Marina Mozak remembers exactly where she was on Oct. 6, 2018.
“I remember sitting in my dorm room, hate-watching the confirmation hearings, crying for the pain and humiliation inflicted on Dr. [Christine Blasey] Ford,” Mozak, now digital director for NextGen Maine, wrote on the group’s Facebook. “I remember the feeling of betrayal when Susan Collins cast the deciding vote to confirm him and the gutting realization that my rights and personhood would once again be brought into question and argued before the Supreme Court.”
On the two-year anniversary of Justice Brett Kavanaugh’s confirmation to the U.S. Supreme Court, Mozak joined youth leaders from Planned Parenthood Votes and Maine Student Action on Tuesday evening in a virtual rally to unseat Sen. Susan Collins.
Mainers under 35 make up 27 percent of the state’s total voting population. With frontrunners Collins and Democratic nominee Sara Gideon locked in a virtual tie, young people might decide the outcome of Maine’s U.S. Senate election.
“We know so much of what we care about is at stake,” said Bree McGivern, a University of Southern Maine campus fellow with Maine Student Action. “No matter what happens in the coming weeks, young people committing to vote is our most powerful weapon against politicians who have spent decades packing the courts in ways that threaten our rights and our freedoms.”
After a brief introduction and overview of Maine’s voting rules, three young people from the participating groups shared times when Collins’ voting record affected their own lives.
Grace Bukowski Thall grew up in Maine and is an intern with the Planned Parenthood Maine Action Fund. While she was a student at Bowdoin College, Bukowski Thall attended a campus talk given by Collins in 2017.
“Collins told us that, no matter what the Republican Party said or did, she was always going to support women,” said Bukowski Thall. “And then in 2018 when [President] Donald Trump nominated Kavanaugh to the Supreme Court, I trusted that Susan Collins would not vote for him. When she did, that broke my heart.”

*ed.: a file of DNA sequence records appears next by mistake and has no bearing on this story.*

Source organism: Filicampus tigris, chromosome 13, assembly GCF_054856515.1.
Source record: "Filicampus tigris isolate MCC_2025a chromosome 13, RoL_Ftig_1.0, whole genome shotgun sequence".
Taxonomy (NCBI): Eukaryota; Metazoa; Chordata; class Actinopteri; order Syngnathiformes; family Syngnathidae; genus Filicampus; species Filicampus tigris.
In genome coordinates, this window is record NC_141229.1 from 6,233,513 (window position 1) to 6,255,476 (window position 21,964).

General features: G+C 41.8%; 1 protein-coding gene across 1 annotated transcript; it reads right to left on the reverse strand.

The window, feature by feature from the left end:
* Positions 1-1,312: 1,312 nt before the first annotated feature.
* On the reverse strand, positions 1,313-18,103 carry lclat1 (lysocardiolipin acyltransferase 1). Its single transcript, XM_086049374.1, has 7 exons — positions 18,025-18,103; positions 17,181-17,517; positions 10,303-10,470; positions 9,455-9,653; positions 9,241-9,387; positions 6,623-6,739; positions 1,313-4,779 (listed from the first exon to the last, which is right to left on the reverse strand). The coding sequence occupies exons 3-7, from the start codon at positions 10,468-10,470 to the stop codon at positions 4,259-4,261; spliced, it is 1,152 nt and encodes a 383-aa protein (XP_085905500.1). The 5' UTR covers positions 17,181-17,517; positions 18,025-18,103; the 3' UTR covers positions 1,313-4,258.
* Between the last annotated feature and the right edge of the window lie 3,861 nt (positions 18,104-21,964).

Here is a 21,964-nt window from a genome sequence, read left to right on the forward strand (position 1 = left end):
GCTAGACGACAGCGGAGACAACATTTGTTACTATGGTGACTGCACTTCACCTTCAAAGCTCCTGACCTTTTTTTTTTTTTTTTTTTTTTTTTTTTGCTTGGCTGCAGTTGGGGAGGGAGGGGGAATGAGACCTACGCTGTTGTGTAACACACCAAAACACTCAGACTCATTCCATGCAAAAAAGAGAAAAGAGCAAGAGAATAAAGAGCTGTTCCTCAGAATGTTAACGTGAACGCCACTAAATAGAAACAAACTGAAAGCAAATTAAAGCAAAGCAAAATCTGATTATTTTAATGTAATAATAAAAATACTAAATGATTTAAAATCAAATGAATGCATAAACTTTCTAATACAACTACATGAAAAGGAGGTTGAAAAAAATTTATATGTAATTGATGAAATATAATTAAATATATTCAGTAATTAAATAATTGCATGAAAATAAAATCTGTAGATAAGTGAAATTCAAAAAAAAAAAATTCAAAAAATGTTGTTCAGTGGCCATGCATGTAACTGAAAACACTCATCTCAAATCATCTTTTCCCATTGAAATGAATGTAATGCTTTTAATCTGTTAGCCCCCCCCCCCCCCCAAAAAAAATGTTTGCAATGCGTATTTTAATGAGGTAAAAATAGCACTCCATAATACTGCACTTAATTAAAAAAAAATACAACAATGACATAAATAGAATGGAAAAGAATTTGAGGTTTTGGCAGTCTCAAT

Maggie Chipman, a Maine Student Action Campus Fellow at the University of Southern Maine, shared their own experience receiving a hefty medical bill after they were diagnosed with diabetes.
“I credit that moment to realizing how little support there is for everyday people,” Chipman said. “The leaders that I trusted to protect my life have failed me. It wasn’t long after that that Susan Collins cast her vote for Brett Kavanaugh.”
For Bukowski Thall, Kavanaugh’s confirmation and the investigation into prior alleged sexual assaults hit close to home. Her best friend, she said, was raped around the time of Kavanaugh’s confirmation hearing.
“Her experience in court was intensely traumatizing. Like Dr. Ford she was not only forced to relive her most traumatic moments, but she was also constantly put under fire for what she did,” Bukowski Thall said. “Susan Collins made it clear that a man can rape someone and still be confirmed to the Supreme Court.”
Blasey Ford had said that Kavanaugh had attempted to rape her while they were both high school students in the Washington D.C. area. During the confirmation, other women came forward with allegations of sexual assault.
Mozak encouraged young voters to cast their votes early — either by voting “absentee in-person” ahead of Election Day at their town clerk’s office, or by hand-delivering mail-in ballots to town offices before Nov. 3. More information about absentee voting and registering to vote can be found here.
Photo: Grace Bukowski Thall shares her reaction to Collins’ vote to confirm Kavanaugh in 2018 / Screenshot via Zoom